Brick  (Ocean County Library System) Mountainside; Morris County Library; Somerset County Library System; Bernardsville Public Library; Hunterdon County Public Library; Mount Olive Public Library;  Phillipsburg; Warren County, Franklin branch and Independence branch; Mount Arlington; Wharton; Dover; Hackettstown;  Clark, Parsippany and the Ramsey library, as part of the Bergen County Cooperative Library System; The Palmer (Pa.) Branch of the Easton Public Library; Deptford Free Public Library and Franklin Township Library (Gloucester Co.), New Providence Memorial Library; Associated Libraries of Monroe County, Pa..

The Frank Nagler mysteries are available online at:

Amazon: http://goo.gl/hVQIII

Kobo: https://goo.gl/bgLH6v

NOOK: http://goo.gl/WnQjtr

http://www.walmart.com

Posted in BooksNJ2017, Fiction, Greater Lehigh Valley Writer's Group, Hot in Hunterdon; Georjean Trinkle, Imzadi Publishing LLC, Michael Stephen Daigle, Mystery Writers of America, Sally Ember, www.michaelstephendaigle.com | Tagged , , , , , , , , , , , , , , , , , , | 2 Comments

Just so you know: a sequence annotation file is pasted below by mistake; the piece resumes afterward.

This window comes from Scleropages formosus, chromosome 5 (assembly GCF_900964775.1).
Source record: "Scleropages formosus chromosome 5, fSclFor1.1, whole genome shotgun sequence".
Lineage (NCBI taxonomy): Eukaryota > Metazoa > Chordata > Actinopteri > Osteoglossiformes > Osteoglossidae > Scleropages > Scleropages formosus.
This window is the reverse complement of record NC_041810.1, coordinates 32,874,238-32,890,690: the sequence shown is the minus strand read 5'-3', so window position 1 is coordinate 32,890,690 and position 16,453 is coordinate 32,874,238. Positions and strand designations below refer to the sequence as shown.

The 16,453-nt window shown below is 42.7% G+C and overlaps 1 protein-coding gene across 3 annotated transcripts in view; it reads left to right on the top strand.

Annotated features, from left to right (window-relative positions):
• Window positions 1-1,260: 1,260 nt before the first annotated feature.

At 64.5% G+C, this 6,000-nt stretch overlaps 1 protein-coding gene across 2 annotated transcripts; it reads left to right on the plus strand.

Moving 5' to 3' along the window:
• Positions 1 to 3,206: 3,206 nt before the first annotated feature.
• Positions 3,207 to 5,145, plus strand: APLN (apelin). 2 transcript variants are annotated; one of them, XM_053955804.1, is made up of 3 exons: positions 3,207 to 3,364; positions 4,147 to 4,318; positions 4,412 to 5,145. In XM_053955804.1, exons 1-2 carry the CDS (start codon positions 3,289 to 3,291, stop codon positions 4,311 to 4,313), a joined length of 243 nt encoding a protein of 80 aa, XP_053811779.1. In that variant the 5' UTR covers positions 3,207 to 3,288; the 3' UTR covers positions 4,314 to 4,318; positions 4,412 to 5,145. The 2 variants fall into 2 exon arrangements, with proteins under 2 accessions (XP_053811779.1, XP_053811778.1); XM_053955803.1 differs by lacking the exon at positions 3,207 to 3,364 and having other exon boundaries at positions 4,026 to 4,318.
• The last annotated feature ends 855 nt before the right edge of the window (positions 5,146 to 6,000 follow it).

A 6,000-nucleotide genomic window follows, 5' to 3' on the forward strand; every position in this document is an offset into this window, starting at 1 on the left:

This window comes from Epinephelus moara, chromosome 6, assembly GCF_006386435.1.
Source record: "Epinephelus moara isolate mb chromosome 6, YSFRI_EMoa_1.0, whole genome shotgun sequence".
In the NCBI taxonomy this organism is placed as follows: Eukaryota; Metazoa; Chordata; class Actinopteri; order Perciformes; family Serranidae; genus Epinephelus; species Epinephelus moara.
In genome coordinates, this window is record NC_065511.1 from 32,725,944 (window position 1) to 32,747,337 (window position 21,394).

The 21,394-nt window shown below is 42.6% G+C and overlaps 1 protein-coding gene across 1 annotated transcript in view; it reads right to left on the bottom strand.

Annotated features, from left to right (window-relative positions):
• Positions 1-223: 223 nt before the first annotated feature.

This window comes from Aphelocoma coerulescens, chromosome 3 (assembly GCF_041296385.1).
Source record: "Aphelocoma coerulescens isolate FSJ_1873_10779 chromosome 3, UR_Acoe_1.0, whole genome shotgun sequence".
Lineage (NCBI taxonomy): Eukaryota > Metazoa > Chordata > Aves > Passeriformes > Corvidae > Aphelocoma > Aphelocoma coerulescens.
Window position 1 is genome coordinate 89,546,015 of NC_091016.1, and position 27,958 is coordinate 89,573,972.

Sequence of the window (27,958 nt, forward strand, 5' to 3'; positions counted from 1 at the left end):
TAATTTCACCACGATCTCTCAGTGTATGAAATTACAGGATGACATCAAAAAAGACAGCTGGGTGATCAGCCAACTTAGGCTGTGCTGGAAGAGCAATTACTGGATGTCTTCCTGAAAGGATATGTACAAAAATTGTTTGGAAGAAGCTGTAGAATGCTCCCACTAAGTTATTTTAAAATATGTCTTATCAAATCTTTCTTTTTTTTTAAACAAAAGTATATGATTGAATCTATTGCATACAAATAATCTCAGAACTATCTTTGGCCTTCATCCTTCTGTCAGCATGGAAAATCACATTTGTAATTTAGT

‘The Swamps of Jersey’ released as an audio book

Very excited to announce THE SWAMPS OF JERSEY is now available as an audio book at Amazon, Audible and iTunes.

Thanks to Anita and Janice at Imzadi Publishing for their efforts. They show how much a small publishing house can accomplish, and I am forever grateful.

The Audible version of the book is available at:

https://www.amazon.com/The-Swamps-of-Jersey/dp/B07BT8WHM3/ref=tmm_aud_swatch_0?_encoding=UTF8&qid=&sr=

The book was read and produced by Lee Alan, a 35-year professional voice actor, artist, writer, composer, producer and published author.

According to his website, he is a Peabody Award Nominee, winner of 14 Silver Microphone Awards and a former ABC Radio and Television performer, program executive.

His site: http://www.leealancreative.com/.

“The Swamps of Jersey” (2014) is about political corruption and murder.

The central character is Frank Nagler, a cop, whose troubled heart is ever present.

Nagler is called out on stormy night to investigate the report of a dead woman in the Old Iron Bog. It is the first event in a chain of events that set the hard-luck city of Ironton, N.J. on edge. Besides the possible murder, the city was flooded when a week-long storm settled in and wrecked homes, businesses, and streets, and Nagler is trying to make sense of a series of letters that claim to expose theft of city funds, except they are so incomplete he wonders if it is really so.